3. Humans are less likely to forgive public figures than loved ones. With personal forgiveness, the resentment we feel is usually going to weigh more heavily on us, says sociologist Everett Worthington — but this actually motivates us to reconcile...
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Forgiving the Man Who Murdered My Mom
Christianity Today

There are many ways to walk with God. Some, like the Boulevard, are smooth, like being born and raised in a Christian home and making a natural transition to personal faith. Others, like the Rainbow Falls, take people so far from the mountain peak that they forget where they are headed. They slog through a leg-wearying, back-wrenching hike until they suddenly break out into freedom. Others are like the Alum Cave Trail. It moves from Arch Rock to Inspiration Point to, perhaps, catching a glimpse of "the eye" (a gap that sunlight can stream through). The Alum Cave journey to God moves from vista to vista. Not seeing the endpoint until that drink of living water, the hiker is led upward by memorable experiences. I am an Alum Cave kind of Christian. My walk with God has been a series of vistas at which I changed direction.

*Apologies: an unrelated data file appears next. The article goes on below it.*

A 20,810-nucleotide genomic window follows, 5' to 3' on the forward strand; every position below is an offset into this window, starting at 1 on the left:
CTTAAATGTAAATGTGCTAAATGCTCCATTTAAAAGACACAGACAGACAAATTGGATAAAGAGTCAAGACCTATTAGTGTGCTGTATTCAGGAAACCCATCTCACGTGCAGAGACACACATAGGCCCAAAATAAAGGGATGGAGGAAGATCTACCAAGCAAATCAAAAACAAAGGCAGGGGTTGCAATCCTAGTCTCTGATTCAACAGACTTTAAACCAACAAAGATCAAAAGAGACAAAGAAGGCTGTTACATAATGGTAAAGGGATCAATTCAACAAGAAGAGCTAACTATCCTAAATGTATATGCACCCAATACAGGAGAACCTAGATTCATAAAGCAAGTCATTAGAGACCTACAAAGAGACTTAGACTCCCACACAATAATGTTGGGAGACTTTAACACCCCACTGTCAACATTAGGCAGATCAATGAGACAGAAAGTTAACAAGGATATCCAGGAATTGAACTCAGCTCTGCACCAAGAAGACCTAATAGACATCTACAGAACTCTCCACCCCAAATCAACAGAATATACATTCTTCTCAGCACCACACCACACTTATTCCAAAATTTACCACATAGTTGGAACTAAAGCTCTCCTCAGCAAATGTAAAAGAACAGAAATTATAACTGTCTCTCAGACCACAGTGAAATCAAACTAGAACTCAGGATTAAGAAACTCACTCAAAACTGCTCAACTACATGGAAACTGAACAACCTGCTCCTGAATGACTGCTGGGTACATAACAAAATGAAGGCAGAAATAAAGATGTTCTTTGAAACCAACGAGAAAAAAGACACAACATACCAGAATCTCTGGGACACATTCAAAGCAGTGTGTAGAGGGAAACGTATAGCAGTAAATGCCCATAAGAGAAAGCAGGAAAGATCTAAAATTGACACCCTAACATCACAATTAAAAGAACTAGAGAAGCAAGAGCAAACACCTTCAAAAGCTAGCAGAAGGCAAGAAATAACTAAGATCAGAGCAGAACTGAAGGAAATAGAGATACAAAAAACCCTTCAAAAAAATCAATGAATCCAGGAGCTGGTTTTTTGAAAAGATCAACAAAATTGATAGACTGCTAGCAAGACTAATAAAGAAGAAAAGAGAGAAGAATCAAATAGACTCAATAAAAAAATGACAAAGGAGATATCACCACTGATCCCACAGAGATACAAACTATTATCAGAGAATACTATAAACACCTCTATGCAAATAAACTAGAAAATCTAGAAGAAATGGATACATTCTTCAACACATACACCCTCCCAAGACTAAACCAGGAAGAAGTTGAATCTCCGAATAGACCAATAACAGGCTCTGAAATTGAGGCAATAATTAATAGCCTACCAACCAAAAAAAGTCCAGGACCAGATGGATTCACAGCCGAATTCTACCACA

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Spiritually Formative Practices and Stress-Related Disorders, Healing with Spiritual Practices: Proven Techniques for Disorders from Addictions and Anxiety to Cancer and Chronic Pain
Everett L Worthington Jr, Loren L Toussaint, Brandon J Griffin, Don E Davis, Joshua N Hook, 2018